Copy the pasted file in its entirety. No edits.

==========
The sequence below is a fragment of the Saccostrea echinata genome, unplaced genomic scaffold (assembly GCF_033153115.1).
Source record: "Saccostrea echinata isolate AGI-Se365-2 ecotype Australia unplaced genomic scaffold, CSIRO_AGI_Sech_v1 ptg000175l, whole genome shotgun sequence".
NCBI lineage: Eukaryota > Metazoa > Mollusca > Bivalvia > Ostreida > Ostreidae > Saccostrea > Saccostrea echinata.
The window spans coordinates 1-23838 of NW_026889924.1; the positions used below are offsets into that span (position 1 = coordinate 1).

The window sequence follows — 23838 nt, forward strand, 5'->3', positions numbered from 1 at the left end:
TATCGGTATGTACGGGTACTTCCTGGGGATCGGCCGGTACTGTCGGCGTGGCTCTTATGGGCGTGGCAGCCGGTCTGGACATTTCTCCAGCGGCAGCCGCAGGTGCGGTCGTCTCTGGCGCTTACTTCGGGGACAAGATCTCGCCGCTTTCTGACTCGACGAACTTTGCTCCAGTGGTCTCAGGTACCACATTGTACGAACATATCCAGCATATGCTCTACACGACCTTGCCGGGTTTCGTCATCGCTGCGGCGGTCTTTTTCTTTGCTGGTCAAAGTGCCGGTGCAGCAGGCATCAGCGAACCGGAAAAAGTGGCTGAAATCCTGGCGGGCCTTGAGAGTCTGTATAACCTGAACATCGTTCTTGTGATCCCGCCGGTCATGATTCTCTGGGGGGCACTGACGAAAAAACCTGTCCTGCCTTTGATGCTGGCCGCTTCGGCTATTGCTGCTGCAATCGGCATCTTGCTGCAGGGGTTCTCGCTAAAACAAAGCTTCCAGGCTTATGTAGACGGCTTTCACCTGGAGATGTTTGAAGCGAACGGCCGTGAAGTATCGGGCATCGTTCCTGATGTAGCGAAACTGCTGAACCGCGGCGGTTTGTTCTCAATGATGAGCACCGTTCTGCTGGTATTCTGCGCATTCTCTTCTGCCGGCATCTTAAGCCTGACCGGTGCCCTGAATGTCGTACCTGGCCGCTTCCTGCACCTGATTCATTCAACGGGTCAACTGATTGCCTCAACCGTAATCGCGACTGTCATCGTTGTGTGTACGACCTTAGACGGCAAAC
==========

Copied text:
The sequence below is a fragment of the Saccostrea echinata genome, unplaced genomic scaffold (assembly GCF_033153115.1).
Source record: "Saccostrea echinata isolate AGI-Se365-2 ecotype Australia unplaced genomic scaffold, CSIRO_AGI_Sech_v1 ptg000175l, whole genome shotgun sequence".
NCBI lineage: Eukaryota > Metazoa > Mollusca > Bivalvia > Ostreida > Ostreidae > Saccostrea > Saccostrea echinata.
The window spans coordinates 1-23838 of NW_026889924.1; the positions used below are offsets into that span (position 1 = coordinate 1).

The window sequence follows — 23838 nt, forward strand, 5'->3', positions numbered from 1 at the left end:
TATCGGTATGTACGGGTACTTCCTGGGGATCGGCCGGTACTGTCGGCGTGGCTCTTATGGGCGTGGCAGCCGGTCTGGACATTTCTCCAGCGGCAGCCGCAGGTGCGGTCGTCTCTGGCGCTTACTTCGGGGACAAGATCTCGCCGCTTTCTGACTCGACGAACTTTGCTCCAGTGGTCTCAGGTACCACATTGTACGAACATATCCAGCATATGCTCTACACGACCTTGCCGGGTTTCGTCATCGCTGCGGCGGTCTTTTTCTTTGCTGGTCAAAGTGCCGGTGCAGCAGGCATCAGCGAACCGGAAAAAGTGGCTGAAATCCTGGCGGGCCTTGAGAGTCTGTATAACCTGAACATCGTTCTTGTGATCCCGCCGGTCATGATTCTCTGGGGGGCACTGACGAAAAAACCTGTCCTGCCTTTGATGCTGGCCGCTTCGGCTATTGCTGCTGCAATCGGCATCTTGCTGCAGGGGTTCTCGCTAAAACAAAGCTTCCAGGCTTATGTAGACGGCTTTCACCTGGAGATGTTTGAAGCGAACGGCCGTGAAGTATCGGGCATCGTTCCTGATGTAGCGAAACTGCTGAACCGCGGCGGTTTGTTCTCAATGATGAGCACCGTTCTGCTGGTATTCTGCGCATTCTCTTCTGCCGGCATCTTAAGCCTGACCGGTGCCCTGAATGTCGTACCTGGCCGCTTCCTGCACCTGATTCATTCAACGGGTCAACTGATTGCCTCAACCGTAATCGCGACTGTCATCGTTGTGTGTACGACCTTAGACGGCAAAC